“There two kinds of people—those who have lost data, and those who will lose data.”
Hard drives fail, it’s a fact of life. If you use one long enough it will fail, and often without warning. In today’s world of readily available cheap (and often free) cloud storage you have no excuse not to back up your data.
Duplicity is an awesome little tool for Linux (and other POSIX-like operating systems) that makes backing up a breeze. You give it the directory you want to backup, where you want to store the backup, and it will do the rest. It figures out what has changed since the last backup (so as to only upload what’s needed), keeps everything encrypted, and takes care of uploading. When it comes to restoring from the backup you can do a full restore or select specific files (from specific points of time as all versions are saved).
If you have a Google account you have 5GB of storage space you may not even be using, that’s likely plenty to backup your important data, but if not you can always get more.
To get started you will need to install duplicity and the Google Data APIs Python Client Library (assuming you want to backup to Google Drive), both are likely to be found in your distribution’s package manager. On ArchLinux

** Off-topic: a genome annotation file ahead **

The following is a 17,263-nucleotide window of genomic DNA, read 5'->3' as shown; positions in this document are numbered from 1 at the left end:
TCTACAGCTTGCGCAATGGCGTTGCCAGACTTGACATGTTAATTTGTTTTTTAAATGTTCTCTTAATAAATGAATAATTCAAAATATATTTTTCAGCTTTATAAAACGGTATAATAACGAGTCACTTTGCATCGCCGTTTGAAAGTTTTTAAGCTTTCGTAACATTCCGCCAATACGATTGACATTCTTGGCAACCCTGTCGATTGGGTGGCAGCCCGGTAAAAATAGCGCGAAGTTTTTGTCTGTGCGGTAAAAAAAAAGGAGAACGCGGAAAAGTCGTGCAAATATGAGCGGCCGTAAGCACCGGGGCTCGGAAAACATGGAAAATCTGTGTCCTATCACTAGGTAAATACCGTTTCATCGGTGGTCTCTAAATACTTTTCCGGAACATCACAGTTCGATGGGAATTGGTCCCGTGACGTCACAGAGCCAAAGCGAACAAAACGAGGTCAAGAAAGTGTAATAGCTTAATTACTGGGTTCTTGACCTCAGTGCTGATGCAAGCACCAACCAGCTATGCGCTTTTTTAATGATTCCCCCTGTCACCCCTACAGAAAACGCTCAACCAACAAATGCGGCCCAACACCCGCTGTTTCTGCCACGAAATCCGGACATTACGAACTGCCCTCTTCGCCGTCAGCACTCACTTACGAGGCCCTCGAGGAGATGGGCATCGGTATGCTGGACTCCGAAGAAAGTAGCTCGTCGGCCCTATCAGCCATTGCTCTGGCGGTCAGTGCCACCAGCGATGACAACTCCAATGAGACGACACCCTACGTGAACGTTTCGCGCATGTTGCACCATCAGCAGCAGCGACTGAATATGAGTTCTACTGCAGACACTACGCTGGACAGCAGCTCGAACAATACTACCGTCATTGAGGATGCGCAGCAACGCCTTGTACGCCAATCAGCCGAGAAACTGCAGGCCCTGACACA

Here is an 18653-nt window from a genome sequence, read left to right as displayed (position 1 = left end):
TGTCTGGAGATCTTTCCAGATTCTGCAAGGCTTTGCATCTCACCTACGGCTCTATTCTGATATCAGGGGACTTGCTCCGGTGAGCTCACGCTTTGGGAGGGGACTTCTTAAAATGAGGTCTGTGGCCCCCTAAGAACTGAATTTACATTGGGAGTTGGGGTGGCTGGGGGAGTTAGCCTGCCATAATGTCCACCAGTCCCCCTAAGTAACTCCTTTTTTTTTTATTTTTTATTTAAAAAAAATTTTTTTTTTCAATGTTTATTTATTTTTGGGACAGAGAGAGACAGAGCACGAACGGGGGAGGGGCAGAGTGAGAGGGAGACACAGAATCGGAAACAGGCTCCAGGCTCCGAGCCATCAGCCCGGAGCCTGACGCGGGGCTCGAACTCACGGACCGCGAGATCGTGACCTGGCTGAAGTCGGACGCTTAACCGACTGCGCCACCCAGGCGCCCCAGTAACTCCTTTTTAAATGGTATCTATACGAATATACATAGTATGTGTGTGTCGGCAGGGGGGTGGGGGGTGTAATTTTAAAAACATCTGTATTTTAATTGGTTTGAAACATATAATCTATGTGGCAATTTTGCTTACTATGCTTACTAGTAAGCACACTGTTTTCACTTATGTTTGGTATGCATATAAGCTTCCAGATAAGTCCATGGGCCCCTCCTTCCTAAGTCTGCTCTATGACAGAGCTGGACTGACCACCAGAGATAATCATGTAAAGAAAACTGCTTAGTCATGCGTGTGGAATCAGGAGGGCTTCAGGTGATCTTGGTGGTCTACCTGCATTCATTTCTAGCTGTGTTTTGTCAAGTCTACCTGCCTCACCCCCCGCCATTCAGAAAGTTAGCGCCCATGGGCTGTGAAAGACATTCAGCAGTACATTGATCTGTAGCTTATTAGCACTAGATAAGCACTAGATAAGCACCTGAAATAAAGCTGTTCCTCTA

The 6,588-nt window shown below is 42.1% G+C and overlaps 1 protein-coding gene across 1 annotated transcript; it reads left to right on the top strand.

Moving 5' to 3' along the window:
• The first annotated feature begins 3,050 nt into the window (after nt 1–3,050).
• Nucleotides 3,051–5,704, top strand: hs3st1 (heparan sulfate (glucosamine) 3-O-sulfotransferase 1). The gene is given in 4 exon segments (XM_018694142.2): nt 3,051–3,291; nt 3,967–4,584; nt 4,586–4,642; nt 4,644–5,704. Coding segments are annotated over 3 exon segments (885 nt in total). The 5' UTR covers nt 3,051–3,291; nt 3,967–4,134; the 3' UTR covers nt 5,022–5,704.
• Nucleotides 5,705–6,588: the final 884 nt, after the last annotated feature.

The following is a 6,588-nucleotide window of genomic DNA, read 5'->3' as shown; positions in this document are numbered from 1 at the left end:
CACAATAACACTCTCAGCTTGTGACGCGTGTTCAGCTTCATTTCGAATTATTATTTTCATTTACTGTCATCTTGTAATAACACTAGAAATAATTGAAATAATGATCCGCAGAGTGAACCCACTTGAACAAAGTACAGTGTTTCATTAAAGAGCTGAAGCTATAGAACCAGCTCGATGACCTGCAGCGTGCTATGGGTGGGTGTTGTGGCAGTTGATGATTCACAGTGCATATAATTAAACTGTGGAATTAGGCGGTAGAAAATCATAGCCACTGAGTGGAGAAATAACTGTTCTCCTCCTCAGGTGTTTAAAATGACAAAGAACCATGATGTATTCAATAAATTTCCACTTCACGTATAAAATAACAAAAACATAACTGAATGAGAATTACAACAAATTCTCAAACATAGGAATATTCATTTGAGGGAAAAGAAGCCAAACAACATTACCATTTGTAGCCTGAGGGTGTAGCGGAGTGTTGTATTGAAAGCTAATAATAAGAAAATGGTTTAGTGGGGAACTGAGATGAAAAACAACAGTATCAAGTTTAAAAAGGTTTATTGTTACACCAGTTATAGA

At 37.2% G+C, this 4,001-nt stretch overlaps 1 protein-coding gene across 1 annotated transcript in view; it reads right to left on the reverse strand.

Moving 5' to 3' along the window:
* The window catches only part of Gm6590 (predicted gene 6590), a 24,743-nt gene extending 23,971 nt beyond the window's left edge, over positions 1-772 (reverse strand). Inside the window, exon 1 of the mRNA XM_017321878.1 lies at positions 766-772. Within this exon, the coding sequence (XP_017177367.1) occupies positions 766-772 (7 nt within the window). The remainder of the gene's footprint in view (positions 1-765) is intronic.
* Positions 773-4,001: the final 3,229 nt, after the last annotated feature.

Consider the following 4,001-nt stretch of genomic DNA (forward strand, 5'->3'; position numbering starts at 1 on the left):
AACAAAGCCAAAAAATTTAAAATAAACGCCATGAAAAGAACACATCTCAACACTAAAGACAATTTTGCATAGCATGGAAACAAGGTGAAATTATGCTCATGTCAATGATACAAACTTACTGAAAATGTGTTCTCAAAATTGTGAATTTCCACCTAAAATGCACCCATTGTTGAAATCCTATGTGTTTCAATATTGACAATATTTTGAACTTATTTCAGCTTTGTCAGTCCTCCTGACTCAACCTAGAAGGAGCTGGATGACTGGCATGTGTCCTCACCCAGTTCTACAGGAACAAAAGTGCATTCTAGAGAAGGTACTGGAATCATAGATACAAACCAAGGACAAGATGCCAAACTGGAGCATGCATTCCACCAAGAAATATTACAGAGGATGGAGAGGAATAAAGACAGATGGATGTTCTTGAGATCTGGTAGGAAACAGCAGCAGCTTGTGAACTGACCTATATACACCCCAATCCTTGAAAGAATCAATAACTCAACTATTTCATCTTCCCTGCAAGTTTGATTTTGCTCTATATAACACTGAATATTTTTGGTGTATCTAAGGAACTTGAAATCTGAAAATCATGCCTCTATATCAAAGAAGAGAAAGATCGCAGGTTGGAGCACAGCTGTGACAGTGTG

pacman -S duplicity python2-gdata will install the necessities.
Once installed you’re ready to go. The following command will backup all files in
/home/foo/ while excluding anything in
/home/foo/Downloads/ and upload them to the Google Drive account
duplicity -v8 --exclude /home/foo/Downloads /home/foo gdocs://YOURGOOGLEACCOUNT@gmail.com/backup
You will have to provide a passphrase for encryption (don’t forget it or you won’t be able to recover your backup!) and your Google account password. It’s as simple as that. On first run it may take a while to finish, but on subsequent runs it will only upload changes that have happened since the last backup.